Re: [dmarc-ietf] ARC questions

Michael Thomas <> Mon, 23 November 2020 23:51 UTC

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From: Michael Thomas <>
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Date: Mon, 23 Nov 2020 15:51:12 -0800
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Subject: Re: [dmarc-ietf] ARC questions
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On 11/23/20 3:00 PM, Dave Crocker wrote:
> On 11/23/2020 2:58 PM, John R Levine wrote:
>>> And, again, when ARC work was pursued, I don't recall anyone 
>>> claiming that mailing lists were (significant) sources of misbehavior.
>> Well, OK.  Please feel free to provide footnoted documentation of 
>> what the actual motivation for ARC was if you believe it was 
>> something else.
> Typically, the burden of substantiating a claim falls on the person 
> making the affirmative claim.
What I'm struggling to understand is what having authenticated auth-res 
from a previous hop helps. this is what i found:

"With this information, Internet Mail Handlers MAY inform local policy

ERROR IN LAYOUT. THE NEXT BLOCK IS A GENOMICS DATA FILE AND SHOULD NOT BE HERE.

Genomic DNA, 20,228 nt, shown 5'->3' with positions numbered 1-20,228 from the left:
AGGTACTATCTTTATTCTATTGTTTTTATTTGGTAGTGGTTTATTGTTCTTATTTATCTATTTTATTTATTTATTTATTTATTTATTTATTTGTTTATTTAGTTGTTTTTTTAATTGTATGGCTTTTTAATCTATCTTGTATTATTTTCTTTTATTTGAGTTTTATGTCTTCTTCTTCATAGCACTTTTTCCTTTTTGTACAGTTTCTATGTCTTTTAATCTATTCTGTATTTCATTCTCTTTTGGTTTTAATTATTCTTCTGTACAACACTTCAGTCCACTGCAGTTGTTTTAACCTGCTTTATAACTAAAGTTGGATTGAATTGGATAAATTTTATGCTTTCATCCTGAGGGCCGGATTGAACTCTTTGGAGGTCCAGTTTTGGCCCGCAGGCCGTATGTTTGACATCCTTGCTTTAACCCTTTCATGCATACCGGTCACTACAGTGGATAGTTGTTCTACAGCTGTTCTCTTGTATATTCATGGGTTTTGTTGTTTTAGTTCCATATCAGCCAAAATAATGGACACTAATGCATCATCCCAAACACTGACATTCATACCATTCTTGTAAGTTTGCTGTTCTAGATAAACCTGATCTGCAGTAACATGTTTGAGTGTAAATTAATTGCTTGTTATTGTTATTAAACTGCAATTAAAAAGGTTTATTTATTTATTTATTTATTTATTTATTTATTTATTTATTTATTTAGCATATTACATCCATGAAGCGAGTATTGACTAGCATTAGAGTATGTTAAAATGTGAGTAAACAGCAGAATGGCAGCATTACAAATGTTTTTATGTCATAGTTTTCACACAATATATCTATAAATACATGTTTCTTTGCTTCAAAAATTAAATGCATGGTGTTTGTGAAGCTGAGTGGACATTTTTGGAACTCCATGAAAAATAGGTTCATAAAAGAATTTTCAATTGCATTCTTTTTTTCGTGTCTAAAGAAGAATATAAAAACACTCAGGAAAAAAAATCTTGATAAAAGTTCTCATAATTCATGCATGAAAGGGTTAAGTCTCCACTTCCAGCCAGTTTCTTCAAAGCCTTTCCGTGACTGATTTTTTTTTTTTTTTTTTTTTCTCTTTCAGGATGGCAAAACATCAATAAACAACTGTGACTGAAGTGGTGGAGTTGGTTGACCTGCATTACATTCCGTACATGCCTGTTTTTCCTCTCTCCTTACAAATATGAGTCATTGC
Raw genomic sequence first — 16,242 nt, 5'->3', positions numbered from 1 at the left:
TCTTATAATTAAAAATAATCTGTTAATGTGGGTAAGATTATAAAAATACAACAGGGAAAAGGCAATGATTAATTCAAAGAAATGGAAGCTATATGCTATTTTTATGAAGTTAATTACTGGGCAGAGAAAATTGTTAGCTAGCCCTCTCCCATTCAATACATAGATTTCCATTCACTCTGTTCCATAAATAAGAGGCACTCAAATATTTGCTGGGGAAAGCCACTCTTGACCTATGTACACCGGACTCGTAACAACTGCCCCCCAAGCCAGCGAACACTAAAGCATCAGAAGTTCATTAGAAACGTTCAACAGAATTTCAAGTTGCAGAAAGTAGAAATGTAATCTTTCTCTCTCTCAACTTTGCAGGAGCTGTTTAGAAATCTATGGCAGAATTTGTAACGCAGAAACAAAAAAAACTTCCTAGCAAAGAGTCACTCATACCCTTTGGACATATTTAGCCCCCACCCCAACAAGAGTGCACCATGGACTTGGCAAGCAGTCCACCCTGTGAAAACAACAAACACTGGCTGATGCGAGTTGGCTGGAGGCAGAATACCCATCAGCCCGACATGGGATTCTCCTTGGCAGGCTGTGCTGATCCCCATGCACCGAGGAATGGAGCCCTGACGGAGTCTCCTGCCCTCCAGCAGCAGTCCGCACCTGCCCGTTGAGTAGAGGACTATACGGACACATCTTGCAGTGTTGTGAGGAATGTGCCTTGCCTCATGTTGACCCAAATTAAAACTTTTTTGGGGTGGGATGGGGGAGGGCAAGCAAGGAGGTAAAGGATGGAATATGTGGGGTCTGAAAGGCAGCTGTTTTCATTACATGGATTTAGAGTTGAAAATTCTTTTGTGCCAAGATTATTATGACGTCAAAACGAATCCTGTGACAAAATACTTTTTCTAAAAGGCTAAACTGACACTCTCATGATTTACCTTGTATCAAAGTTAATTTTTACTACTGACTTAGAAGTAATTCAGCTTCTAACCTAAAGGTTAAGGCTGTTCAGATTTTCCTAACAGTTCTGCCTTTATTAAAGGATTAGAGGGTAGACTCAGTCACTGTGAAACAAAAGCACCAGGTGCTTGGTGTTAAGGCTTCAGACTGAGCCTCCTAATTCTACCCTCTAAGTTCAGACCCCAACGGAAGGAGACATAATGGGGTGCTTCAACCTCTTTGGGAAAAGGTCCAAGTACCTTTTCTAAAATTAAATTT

decisions regarding disposition of messages that experience 
authentication failure due to intermediate processing."

that and:

"When an Authenticated Received Chain is used to determine message 
disposition, the DMARC processor can communicate this local policy 
decision to Domain Owners as described in Section 7.2.2."

seems to be the only motivation I can find. without ARC, a receiver 
could always check the new DKIM signature from, say, the mailing list 
and look up its reputation to decide whether to pass it along or not 
overriding the originating domain's policy. my recollection was that 
this was the "you break it, you own it" policy which i recall being the 
consensus. and indeed, there is nothing to stop a filter to look at the 
mailing list's auth-res and take it into account even if it's not part 
of the headers in the signature. maybe there is some attack there i'm 
not seeing off the top of my head, but it seems like this really hinges 
on reputation as was pointed out to me earlier.

It would be kind of nice to understand what gap ARC actually plugs and 
why it's important if you ask me. Also: there seem to be a lot of ways 
to achieve this, but this one is probably the most complicated one that 
I can envision.